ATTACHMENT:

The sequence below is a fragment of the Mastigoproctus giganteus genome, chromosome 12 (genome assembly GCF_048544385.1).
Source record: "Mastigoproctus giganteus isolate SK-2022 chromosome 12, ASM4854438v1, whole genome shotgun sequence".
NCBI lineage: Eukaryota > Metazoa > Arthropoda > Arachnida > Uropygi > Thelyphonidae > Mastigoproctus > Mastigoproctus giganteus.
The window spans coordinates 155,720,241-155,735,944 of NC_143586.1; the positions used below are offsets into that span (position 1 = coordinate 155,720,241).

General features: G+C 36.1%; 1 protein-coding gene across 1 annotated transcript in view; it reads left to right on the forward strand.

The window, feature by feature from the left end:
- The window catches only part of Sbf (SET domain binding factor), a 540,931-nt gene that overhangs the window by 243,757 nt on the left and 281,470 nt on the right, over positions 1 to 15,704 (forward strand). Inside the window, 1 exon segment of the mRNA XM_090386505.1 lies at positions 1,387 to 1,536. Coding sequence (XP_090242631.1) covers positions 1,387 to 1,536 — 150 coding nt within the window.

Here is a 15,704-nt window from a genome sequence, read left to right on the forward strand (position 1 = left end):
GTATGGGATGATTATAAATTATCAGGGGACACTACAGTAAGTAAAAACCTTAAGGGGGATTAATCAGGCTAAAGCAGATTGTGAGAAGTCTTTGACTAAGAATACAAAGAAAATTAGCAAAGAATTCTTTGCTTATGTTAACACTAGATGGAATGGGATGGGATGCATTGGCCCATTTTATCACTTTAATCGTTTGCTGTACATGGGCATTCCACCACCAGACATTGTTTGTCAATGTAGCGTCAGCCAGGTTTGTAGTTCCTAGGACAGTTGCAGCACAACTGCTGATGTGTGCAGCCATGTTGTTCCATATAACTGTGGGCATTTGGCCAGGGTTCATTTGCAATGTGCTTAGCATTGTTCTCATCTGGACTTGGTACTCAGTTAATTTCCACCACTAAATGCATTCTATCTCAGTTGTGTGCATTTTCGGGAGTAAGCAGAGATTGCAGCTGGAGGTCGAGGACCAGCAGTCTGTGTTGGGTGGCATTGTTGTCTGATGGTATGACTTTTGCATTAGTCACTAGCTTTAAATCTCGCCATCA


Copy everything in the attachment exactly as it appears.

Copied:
The sequence below is a fragment of the Mastigoproctus giganteus genome, chromosome 12 (genome assembly GCF_048544385.1).
Source record: "Mastigoproctus giganteus isolate SK-2022 chromosome 12, ASM4854438v1, whole genome shotgun sequence".
NCBI lineage: Eukaryota > Metazoa > Arthropoda > Arachnida > Uropygi > Thelyphonidae > Mastigoproctus > Mastigoproctus giganteus.
The window spans coordinates 155,720,241-155,735,944 of NC_143586.1; the positions used below are offsets into that span (position 1 = coordinate 155,720,241).

General features: G+C 36.1%; 1 protein-coding gene across 1 annotated transcript in view; it reads left to right on the forward strand.

The window, feature by feature from the left end:
- The window catches only part of Sbf (SET domain binding factor), a 540,931-nt gene that overhangs the window by 243,757 nt on the left and 281,470 nt on the right, over positions 1 to 15,704 (forward strand). Inside the window, 1 exon segment of the mRNA XM_090386505.1 lies at positions 1,387 to 1,536. Coding sequence (XP_090242631.1) covers positions 1,387 to 1,536 — 150 coding nt within the window.

Here is a 15,704-nt window from a genome sequence, read left to right on the forward strand (position 1 = left end):
GTATGGGATGATTATAAATTATCAGGGGACACTACAGTAAGTAAAAACCTTAAGGGGGATTAATCAGGCTAAAGCAGATTGTGAGAAGTCTTTGACTAAGAATACAAAGAAAATTAGCAAAGAATTCTTTGCTTATGTTAACACTAGATGGAATGGGATGGGATGCATTGGCCCATTTTATCACTTTAATCGTTTGCTGTACATGGGCATTCCACCACCAGACATTGTTTGTCAATGTAGCGTCAGCCAGGTTTGTAGTTCCTAGGACAGTTGCAGCACAACTGCTGATGTGTGCAGCCATGTTGTTCCATATAACTGTGGGCATTTGGCCAGGGTTCATTTGCAATGTGCTTAGCATTGTTCTCATCTGGACTTGGTACTCAGTTAATTTCCACCACTAAATGCATTCTATCTCAGTTGTGTGCATTTTCGGGAGTAAGCAGAGATTGCAGCTGGAGGTCGAGGACCAGCAGTCTGTGTTGGGTGGCATTGTTGTCTGATGGTATGACTTTTGCATTAGTCACTAGCTTTAAATCTCGCCATCA